17 Mar 2014

Popular Democracy for Africa?

The ongoing hostilities in Ukraine is getting all the deserved headlines and once again people are asking whether the circumstances that led to this even can happen in Sub-Saharan Africa. This is not the first time such questions are being asked. A couple of years ago, the events commonly referred to as the Arab Spring raised similar questions.  There are several possible reasons why we have not experienced such popular movements that can bring down unpopular regimes.

One of them is definitely not because we do not face similar challenges. It is either that people are not enlightened enough, are indifferent or passive, or that we lack the required bravery to challenge the status quo. It is also possible that we lack the organisational skills required to make it happen. My last possible option is that our time is yet to come.

Some people might argue that the outcome of such popular revolution in increased chaos as in the case with Egypt, Libya, Syria and now Ukraine. After all, it should be better to avoid bloodshed at all cost.  You can even point to the situation in Central African Republic (CAR) as a case in hand.  Is it possible that the nightmares of previous bloody wars that have conditioned us to just accept anyone who seizes power or even elected leaders who act as if the country belonged to them alone?

The problem with the above conclusion is that we have resigned ourselves to fail. Our leaders take it that they are invincible. They take their subjects for granted. We stop caring and things stay the way they are. The ubiquity of social media means that people can air their views and meet people who think alike.  Take the ongoing incessant killings in Northern Nigeria by the extremist group Boko Haram. A lot of school children are being slaughtered on daily basis and well-meaning citizens should be demanding action from the government.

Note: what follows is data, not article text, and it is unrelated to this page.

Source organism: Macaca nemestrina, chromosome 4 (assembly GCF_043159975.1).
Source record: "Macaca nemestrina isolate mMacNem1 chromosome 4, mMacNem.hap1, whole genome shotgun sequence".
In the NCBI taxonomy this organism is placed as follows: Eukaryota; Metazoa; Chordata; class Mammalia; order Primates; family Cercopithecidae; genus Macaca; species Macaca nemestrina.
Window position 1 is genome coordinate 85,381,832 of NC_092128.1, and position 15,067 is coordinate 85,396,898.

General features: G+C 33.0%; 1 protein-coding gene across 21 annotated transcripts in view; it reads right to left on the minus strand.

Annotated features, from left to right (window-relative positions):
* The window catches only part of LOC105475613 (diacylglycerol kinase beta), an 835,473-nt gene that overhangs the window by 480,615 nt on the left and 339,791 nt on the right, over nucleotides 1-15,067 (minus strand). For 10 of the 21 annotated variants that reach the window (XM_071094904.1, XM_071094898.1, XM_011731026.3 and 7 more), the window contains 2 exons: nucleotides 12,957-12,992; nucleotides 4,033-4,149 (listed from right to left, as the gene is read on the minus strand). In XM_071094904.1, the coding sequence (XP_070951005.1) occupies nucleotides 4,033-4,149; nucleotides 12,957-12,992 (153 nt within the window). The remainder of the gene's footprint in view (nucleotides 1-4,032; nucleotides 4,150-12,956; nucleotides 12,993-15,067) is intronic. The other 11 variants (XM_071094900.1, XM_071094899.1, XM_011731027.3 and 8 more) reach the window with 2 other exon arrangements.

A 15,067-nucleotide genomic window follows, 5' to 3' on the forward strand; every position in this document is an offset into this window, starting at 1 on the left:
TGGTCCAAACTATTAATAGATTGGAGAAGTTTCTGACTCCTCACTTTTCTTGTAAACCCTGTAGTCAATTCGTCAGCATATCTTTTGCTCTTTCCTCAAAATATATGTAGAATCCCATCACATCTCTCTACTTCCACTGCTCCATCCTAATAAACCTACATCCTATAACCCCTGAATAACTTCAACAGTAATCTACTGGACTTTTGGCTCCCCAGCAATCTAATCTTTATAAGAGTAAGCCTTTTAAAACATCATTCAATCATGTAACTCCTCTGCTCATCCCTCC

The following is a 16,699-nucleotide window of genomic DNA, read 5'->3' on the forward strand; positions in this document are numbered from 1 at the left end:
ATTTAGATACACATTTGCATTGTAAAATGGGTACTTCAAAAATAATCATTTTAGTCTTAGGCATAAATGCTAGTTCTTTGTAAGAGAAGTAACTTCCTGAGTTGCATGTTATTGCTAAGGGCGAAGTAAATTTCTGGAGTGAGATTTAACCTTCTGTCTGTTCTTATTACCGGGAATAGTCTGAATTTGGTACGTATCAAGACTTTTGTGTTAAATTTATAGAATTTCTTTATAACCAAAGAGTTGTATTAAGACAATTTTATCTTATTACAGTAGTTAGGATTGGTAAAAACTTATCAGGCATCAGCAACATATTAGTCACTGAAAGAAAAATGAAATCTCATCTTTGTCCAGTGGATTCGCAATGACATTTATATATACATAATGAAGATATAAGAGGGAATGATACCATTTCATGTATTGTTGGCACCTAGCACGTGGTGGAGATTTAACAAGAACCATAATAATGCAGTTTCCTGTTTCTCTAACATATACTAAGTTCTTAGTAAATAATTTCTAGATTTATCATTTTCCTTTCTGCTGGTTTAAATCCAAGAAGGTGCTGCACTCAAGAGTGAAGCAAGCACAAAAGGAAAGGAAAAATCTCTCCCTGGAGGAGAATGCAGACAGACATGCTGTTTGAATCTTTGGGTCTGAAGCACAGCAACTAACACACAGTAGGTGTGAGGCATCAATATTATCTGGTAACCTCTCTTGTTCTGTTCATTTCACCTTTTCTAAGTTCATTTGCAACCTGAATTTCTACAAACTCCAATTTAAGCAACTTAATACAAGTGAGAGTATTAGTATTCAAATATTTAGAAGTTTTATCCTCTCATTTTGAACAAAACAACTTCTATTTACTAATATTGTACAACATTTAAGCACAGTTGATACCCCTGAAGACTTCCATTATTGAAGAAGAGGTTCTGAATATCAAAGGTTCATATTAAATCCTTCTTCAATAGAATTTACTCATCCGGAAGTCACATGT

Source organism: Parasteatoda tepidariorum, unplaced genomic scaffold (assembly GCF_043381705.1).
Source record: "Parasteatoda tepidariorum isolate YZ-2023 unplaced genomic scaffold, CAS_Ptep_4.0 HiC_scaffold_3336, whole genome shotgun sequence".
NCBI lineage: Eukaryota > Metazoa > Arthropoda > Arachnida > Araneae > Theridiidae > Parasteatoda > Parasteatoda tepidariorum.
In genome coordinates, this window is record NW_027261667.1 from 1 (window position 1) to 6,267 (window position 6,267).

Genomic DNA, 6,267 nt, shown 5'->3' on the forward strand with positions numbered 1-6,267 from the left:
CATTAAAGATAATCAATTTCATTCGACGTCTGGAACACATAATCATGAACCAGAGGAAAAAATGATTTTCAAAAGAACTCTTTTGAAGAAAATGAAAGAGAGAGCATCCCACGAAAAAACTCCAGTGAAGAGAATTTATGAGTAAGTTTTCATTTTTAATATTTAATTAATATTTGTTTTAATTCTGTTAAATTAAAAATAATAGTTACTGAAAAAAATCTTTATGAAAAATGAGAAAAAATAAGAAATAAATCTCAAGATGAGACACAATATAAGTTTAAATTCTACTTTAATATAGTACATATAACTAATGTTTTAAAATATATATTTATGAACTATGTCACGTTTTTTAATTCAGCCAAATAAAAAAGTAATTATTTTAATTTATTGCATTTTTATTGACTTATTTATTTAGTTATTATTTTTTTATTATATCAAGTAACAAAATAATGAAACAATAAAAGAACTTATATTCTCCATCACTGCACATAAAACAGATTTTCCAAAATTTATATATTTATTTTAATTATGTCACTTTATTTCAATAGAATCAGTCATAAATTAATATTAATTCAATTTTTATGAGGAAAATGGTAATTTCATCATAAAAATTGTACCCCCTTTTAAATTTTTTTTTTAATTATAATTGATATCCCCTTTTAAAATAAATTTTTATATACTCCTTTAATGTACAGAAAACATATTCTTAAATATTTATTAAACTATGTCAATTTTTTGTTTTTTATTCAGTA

Last weekend, a handful of Nigerians gathered in front of the Nigerian High Commission in London to show their concern and demand action. Someone might question what has been achieved by such a protest. For one it is important to send the right message to all those affected by this heinous crime that they are not alone. It is important to show solidarity to all those who now live in fear of being attacked. It is important to demand action

Against Boko Haram
Most importantly we do not have to wait to be impacted directly before we go out to show our support. This famous quote summarises why:

First they came for the Socialists, and I did not speak out–
Because I was not a Socialist.
Then they came for the Trade Unionists, and I did not speak out–
Because I was not a Trade Unionist.
Then they came for the Jews, and I did not speak out–
Because I was not a Jew.
Then they came for me–and there was no one left to speak for me.


Christopher Ejugbo is a sustainability and project management professional and runs his own blog on energy, environment, sustainable development, current affairs and cultural diversity. 

This article first appeared in Africa on the Blog

This is a guest post; views may not represent that of ECDPM


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